Welcome to the website for the Optical Manipulation Group at the University of St Andrews

The Optical Manipulation Group works in a variety of research areas of optical physics and biophysics.  Our research is focused on the development of optical micromanipulation techniques, the investigation of novel light fields, the characterisation of particle dynamics (at the atomic, nano, and micron scale) in optical light fields and the exploration of novel optical imaging techniques for biology and medicine.  The group is headed by Kishan Dholakia, and consists of an international mixture of multi-disciplinary research staff and PhD students.

We are based in the School of Physics & Astronomy, and part of the Centre of Biophotonics and the Sir James Mackenzie Institute for Early Diagnosis. Our work has generated several commercial projects, such as the Elliot Scientific Optical Tweezer range and the M-Squared Aurora microscope. Our research is presently funded by a number of sources, including the UK EPSRC, the European Union Framework 7 programme, the EU Horizon 2020 Programme and the Leverhulme Trust. 

We are hiring!

We are currently advertising three posts for Research Fellows to join our group. Applicants are sought to work with us in Advanced Optical Imaging, Optical Trapping, or Computational Methods for Image Analysis in Biophotonics. Posts are available for 1 year in the first instance, with scope for extension. Closing date for applications is 10th January 2020.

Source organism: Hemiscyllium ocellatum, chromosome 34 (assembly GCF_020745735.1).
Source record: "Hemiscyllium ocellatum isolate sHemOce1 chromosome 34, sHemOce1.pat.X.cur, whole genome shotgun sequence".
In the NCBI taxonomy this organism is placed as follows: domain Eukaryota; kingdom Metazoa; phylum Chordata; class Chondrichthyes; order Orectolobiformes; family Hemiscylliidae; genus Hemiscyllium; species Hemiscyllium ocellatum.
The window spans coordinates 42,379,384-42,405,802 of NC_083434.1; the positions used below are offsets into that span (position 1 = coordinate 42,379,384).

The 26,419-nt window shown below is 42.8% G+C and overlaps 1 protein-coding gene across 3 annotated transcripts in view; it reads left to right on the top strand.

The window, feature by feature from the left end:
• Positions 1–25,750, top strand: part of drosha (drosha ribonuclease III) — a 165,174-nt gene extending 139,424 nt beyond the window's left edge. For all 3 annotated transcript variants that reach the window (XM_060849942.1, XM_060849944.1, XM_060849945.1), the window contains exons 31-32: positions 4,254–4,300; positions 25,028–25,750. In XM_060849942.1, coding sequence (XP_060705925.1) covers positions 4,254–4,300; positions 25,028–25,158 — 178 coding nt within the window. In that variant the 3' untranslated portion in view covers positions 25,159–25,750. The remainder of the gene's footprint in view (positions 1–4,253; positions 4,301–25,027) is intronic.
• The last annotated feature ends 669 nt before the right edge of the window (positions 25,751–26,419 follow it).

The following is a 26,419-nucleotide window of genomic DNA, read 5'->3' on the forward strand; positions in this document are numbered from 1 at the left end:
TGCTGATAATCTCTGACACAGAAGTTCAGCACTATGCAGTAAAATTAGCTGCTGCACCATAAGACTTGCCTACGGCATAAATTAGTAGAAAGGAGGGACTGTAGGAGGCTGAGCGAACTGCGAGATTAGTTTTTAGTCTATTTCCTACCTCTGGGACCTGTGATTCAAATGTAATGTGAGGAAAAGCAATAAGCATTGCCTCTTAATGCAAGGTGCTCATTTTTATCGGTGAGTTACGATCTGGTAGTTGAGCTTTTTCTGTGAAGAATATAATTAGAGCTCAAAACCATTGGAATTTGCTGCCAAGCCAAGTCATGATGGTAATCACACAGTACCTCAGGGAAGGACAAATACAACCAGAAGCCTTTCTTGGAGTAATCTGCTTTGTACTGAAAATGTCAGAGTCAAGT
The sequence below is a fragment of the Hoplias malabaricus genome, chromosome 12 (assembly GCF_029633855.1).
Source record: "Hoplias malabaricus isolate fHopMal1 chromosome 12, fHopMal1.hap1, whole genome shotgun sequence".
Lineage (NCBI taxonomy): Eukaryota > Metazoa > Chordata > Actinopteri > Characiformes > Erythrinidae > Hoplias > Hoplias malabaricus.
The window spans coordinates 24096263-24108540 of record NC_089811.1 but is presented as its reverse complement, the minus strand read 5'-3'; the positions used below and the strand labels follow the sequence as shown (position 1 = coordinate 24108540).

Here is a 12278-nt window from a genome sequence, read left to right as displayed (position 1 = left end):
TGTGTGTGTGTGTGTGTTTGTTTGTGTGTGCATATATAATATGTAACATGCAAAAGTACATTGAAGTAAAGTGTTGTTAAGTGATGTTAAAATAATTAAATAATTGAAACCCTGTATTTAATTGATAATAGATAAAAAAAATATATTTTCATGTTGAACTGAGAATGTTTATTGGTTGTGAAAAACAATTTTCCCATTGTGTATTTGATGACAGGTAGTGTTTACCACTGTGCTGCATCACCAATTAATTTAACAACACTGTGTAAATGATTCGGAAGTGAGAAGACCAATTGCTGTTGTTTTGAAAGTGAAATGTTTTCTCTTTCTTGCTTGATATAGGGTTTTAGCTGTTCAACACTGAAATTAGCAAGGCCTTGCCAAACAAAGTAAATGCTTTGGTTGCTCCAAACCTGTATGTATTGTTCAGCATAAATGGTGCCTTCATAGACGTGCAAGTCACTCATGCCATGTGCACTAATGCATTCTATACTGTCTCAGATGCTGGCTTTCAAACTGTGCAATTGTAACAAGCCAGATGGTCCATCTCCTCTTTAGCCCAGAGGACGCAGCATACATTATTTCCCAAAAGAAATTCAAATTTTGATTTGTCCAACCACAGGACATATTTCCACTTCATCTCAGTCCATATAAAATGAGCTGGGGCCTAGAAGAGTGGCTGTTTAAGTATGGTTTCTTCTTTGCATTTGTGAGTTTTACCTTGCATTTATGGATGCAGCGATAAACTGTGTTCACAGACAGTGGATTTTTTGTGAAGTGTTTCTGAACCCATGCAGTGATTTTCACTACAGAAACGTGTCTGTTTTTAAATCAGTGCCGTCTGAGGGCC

Prospective PhD students and summer project interns are also encouraged to contact Prof Kishan Dholakia with informal enquiries.

Recent research highlights

Patterned light sees inside tissue

Shaping light in space and time enables imaging deep within organisms.

Read the article in Science Advances.

Light-sheet imaging the Airy way

Control of the shape of Airy beams offers advantages for biomedical imaging.

Research article in Science Advances.

Randomness aids precision measurement

Random speckle patterns allow the accurate determination of a laser’s wavelength.

Read the article in Nature Communications.

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